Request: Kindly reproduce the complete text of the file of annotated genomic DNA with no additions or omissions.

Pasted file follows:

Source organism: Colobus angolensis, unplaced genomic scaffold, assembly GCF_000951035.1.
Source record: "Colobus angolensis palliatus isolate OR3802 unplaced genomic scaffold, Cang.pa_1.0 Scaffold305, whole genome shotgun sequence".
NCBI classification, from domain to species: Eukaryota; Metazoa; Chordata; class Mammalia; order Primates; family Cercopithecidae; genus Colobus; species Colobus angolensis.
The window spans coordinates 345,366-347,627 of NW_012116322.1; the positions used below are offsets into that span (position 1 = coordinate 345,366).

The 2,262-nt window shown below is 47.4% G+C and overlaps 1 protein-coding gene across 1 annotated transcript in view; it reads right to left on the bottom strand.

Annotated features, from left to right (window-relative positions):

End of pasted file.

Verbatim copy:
Source organism: Colobus angolensis, unplaced genomic scaffold, assembly GCF_000951035.1.
Source record: "Colobus angolensis palliatus isolate OR3802 unplaced genomic scaffold, Cang.pa_1.0 Scaffold305, whole genome shotgun sequence".
NCBI classification, from domain to species: Eukaryota; Metazoa; Chordata; class Mammalia; order Primates; family Cercopithecidae; genus Colobus; species Colobus angolensis.
The window spans coordinates 345,366-347,627 of NW_012116322.1; the positions used below are offsets into that span (position 1 = coordinate 345,366).

The 2,262-nt window shown below is 47.4% G+C and overlaps 1 protein-coding gene across 1 annotated transcript in view; it reads right to left on the bottom strand.

Annotated features, from left to right (window-relative positions):